This week’s guests include Cindy Boren (Washington Post), David Berri (Forbes), and Brett Baldeck (FOX 46 News).
Topics include President Trump’s continued attacks on activist-athletes, whether now is an economically advantageous time to invest in a professional sports team like the WNBA, and what the recent arrest of NASCAR’s CEO could mean for the future of the company.
WaPo’s Cindy Boren on athlete activism, Trump criticism
Cindy Boren is a reporter covering sports, with an emphasis on politics and national stories for the Washington Post. Boren is also the founder of Early Lead, the Washington Post’s sports blog.
She joins the show to discuss her recent article: “When Trump attacked LeBron James, it had an unintended effect: other athletes speaking out.”
ICYMI: Last weekend, LeBron James sat down for an interview with CNN’s Don Lemon to discuss James’ recently-opened I Promise School in his hometown of Akron, Ohio. The school will serve at-risk, low-income, students in the third and fourth grade.
At one point during the interview, James made it clear that he would sit down with President Obama, but never with Trump.
President Trump responded to the interview with a tweet attacking James, questioning his and Lemon’s intelligence, and comparing James to Michael Jordan:
“Lebron James was just interviewed by the dumbest man on television, Don Lemon. He made Lebron look smart, which isn’t easy to do. I like Mike!”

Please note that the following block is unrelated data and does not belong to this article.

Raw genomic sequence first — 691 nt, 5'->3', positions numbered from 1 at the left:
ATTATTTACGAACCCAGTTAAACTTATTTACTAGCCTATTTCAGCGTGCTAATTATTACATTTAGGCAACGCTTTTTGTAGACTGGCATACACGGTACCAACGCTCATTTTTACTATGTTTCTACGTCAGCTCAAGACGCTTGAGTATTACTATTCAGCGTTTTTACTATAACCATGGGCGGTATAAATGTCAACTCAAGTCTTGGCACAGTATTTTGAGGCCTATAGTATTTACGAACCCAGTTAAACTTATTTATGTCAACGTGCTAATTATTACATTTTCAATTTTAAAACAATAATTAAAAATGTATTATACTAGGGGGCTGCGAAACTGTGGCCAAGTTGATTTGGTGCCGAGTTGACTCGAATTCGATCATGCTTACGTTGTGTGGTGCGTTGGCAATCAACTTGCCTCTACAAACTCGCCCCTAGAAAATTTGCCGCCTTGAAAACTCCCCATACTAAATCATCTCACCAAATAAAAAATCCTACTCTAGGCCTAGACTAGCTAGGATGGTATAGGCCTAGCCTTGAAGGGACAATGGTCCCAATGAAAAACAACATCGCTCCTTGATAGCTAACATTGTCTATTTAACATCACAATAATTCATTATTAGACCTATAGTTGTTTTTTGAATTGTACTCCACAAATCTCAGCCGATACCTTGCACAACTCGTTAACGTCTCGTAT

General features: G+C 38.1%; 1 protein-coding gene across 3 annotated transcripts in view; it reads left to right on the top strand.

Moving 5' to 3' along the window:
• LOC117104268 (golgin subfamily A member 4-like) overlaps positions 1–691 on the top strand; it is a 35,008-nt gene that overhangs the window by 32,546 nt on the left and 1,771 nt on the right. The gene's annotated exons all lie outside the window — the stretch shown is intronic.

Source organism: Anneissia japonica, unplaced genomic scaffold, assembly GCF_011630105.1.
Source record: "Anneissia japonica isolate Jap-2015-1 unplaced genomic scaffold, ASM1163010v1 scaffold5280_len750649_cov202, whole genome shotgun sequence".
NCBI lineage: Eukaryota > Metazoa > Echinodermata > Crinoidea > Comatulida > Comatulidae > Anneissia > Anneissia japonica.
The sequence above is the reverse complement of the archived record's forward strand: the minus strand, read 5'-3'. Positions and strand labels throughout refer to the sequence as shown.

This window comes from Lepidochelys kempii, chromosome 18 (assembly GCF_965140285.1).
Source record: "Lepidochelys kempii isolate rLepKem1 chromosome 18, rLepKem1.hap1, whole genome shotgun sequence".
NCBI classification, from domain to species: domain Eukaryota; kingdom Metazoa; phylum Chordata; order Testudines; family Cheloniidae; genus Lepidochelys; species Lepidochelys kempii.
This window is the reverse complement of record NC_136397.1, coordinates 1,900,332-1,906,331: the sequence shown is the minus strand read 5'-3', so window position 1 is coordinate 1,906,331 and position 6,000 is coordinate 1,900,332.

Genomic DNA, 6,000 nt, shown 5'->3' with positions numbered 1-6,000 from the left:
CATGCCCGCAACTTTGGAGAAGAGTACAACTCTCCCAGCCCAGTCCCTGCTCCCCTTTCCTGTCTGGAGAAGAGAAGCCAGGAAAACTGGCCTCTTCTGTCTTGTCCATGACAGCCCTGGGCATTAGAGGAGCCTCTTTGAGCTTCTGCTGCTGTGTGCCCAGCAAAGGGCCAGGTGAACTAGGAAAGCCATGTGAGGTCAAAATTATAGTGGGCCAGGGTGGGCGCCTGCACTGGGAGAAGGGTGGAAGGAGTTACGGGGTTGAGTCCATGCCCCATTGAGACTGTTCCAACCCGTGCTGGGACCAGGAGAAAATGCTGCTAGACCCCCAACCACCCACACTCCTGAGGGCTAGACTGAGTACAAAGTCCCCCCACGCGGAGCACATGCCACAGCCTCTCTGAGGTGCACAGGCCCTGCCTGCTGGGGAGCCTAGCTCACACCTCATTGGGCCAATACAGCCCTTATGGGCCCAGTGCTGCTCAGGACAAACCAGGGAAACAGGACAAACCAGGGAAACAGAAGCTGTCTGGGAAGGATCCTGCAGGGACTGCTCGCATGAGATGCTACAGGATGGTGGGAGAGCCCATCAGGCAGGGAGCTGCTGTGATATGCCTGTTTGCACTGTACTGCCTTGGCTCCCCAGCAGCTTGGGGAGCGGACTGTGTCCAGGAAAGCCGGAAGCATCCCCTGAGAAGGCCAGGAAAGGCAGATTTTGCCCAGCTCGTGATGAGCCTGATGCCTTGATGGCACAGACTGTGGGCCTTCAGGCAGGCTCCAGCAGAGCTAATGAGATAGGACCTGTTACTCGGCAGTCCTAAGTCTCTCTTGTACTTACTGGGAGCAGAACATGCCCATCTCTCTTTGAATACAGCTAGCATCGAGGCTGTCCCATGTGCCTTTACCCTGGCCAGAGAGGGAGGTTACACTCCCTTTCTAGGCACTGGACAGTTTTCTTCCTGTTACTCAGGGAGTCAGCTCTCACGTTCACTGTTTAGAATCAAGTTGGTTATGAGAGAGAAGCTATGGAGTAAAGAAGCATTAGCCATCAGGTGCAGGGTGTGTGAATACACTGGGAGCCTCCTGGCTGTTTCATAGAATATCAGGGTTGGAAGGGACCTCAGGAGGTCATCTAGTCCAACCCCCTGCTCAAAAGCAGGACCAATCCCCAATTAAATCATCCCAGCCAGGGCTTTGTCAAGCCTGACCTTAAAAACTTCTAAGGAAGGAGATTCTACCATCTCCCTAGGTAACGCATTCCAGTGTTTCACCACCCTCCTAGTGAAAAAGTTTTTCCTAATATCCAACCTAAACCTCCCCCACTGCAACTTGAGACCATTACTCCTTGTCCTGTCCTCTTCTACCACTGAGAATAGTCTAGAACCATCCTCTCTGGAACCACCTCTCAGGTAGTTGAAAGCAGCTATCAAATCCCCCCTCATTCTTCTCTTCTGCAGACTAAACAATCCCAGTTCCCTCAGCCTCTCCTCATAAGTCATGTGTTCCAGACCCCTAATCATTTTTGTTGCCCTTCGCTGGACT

Boren notes that James had also previously called Trump a “bum” over Twitter, in addition to briefly campaigning with Hillary Clinton during the 2016 election – “and if there's one way to get under President Trump’s skin, it's to align yourself with Hillary Clinton,” Boren says.
But publicly condemning athletes who choose to voice their disagreement with his administration or demonstrate in a certain way has become a frequent line for Trump. Since Colin Kaepernick first started kneeling for the national anthem to protest police brutality in 2016, Trump has continued to make very clear his opposition to anti-Trump or so-called “unpatriotic” behavior.
Presumably, Trump’s eagerness to loudly and publicly criticize comes with the hope that doing so will silence activist-athletes.
Boren argues, however, that the opposite is becoming true – that these attacks are only going to keep this issue at the forefront of the national conversation and further give athletes a reason to speak out.
“It seems to me that this is just a fight that's going to do nothing but bring more and more athletes to the forefront,” Boren says.
“If he wants incredibly popular people to be active and vocal, he's accomplished it…he’s probably not going to like their message, but it's one that's not going to go away.”
Indeed, when the NFL’s 2018 preseason began this Thursday, many players continued to protest during the national anthem. Some refused to take the field, some knelt, some raised their fists. It is clear that the so-called national anthem protest will not slow down for the President.